As the end of the academic school year approaches, Hamilton’s Physical Plant employees anticipate the construction that will begin immediately following Commencement. Bill Huggins, the associate director of Physical Plant, oversees all building projects. Huggins has spent 11 years supervising what he considers to be Hamilton’s largest restoration period in history. In that time, about $150 million has been spent on campus construction. Building on such a scale in an uncertain economy, it’s crucial to control costs, and Huggins never lets building supplies go to waste — in part because he is also devoted to preserving the architectural identity of Hamilton’s historic structures.
The majority of Hamilton’s academic buildings and residence halls on the north campus were constructed from a locally quarried building stone called Herkimer dolomite. Slowly, the supply of Herkimer dolomite in three surrounding quarries diminished. Today, Huggins and the Physical Plant strive to re-use all stockpiles of the stone in order to maintain the uniformity of the buildings. To date, Huggins has successfully supervised the renovation of Siuda House and Eells House through the recycling of remaining Herkimer dolomite. In both cases, the construction crews also aimed to preserve the structural identity of the buildings.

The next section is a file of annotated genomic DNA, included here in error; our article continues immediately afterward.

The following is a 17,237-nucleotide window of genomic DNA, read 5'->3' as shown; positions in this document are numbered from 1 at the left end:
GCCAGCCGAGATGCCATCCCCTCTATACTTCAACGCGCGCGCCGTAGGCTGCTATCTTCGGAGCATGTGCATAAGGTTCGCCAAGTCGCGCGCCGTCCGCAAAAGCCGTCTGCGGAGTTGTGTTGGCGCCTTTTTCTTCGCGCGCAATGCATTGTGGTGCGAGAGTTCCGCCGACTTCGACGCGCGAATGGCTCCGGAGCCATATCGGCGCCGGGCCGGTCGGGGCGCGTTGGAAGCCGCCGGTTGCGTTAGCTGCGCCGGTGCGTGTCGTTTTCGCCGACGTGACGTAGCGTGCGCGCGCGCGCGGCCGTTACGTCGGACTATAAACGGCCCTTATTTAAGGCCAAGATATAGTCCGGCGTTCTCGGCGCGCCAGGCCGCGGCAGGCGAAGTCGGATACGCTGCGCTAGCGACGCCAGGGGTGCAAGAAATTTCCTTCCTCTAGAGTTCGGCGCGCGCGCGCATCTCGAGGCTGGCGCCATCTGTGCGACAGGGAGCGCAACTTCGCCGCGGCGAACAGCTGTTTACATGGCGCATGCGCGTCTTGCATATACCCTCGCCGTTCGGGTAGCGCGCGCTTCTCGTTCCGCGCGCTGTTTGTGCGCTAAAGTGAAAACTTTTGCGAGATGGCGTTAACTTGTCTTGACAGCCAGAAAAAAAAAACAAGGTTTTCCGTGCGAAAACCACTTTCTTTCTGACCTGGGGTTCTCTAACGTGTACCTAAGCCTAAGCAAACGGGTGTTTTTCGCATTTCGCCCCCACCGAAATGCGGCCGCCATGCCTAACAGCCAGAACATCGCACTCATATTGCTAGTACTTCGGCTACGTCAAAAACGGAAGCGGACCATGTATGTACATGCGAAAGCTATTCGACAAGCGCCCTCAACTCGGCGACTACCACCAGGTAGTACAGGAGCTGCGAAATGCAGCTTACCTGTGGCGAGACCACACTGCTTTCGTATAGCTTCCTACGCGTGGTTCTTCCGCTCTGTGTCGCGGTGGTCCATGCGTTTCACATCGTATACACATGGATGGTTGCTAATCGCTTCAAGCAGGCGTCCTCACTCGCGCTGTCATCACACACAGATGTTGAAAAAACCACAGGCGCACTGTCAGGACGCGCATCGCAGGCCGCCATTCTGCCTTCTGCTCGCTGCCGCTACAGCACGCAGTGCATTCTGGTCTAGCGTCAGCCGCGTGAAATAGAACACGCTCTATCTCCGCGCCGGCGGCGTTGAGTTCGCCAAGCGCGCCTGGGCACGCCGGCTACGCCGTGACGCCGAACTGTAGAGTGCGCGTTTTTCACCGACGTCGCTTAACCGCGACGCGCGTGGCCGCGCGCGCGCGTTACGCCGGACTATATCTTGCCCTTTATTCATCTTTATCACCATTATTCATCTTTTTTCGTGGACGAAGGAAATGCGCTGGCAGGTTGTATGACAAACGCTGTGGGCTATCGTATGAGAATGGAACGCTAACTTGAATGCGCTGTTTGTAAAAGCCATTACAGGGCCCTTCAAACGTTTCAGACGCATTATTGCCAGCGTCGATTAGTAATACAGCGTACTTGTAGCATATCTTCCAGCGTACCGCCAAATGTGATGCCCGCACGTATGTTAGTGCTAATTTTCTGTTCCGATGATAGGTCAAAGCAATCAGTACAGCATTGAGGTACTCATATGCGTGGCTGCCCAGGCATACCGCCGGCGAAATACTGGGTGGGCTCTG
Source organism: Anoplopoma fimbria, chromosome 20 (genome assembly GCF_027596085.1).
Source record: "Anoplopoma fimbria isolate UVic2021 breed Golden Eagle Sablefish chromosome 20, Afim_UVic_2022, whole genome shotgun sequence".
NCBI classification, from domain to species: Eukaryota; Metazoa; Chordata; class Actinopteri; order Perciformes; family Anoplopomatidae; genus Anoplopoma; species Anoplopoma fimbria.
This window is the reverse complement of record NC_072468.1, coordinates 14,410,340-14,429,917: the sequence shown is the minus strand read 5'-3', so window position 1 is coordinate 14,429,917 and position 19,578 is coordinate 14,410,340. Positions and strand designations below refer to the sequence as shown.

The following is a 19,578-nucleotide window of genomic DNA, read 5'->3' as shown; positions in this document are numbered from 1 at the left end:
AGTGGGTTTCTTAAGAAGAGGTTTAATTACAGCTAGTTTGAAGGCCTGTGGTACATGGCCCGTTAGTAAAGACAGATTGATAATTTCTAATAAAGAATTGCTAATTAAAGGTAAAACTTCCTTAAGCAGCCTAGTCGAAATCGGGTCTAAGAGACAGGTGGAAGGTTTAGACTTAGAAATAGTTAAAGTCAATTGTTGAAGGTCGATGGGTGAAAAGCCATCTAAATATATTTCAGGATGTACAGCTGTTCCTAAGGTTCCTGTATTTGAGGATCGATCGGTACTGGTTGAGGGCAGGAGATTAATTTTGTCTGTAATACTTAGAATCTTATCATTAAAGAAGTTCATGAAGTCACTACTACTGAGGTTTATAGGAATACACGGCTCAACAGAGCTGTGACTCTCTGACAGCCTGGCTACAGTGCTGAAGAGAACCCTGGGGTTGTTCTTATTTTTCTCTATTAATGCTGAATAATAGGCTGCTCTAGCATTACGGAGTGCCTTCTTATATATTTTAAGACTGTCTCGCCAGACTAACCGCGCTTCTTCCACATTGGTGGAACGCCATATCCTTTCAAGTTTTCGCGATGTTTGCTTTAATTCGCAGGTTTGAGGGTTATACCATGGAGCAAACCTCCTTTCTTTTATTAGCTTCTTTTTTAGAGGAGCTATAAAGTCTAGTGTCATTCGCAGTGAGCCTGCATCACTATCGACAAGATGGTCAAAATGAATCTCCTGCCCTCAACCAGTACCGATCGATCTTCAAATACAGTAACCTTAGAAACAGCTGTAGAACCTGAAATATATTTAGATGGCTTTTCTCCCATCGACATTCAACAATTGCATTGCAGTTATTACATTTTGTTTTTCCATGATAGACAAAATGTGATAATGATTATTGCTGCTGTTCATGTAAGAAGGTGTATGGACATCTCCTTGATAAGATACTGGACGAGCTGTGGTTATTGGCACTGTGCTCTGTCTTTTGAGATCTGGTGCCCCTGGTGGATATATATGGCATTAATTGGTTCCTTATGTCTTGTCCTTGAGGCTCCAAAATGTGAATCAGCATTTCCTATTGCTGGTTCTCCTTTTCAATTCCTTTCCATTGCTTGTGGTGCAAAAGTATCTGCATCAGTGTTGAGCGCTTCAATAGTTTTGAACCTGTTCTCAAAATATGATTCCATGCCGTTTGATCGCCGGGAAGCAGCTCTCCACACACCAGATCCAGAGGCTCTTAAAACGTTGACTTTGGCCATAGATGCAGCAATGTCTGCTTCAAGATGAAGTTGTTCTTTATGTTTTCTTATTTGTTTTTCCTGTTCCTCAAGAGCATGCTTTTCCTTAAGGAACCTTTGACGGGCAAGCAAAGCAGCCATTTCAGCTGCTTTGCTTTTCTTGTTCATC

Looking forward to the upcoming summer, Huggins plans to continue sustainable practices wherever possible. Construction of the new Ruth and Elmer Wellin Museum of Art will involve no stone, so Huggins plans to use the remaining supply of Herkimer dolomite in the renovation of chimneys on north campus buildings. By also salvaging vintage light fixtures this summer, Huggins can continue the tradition of recycling authentic pieces of Hamilton’s 200-year history.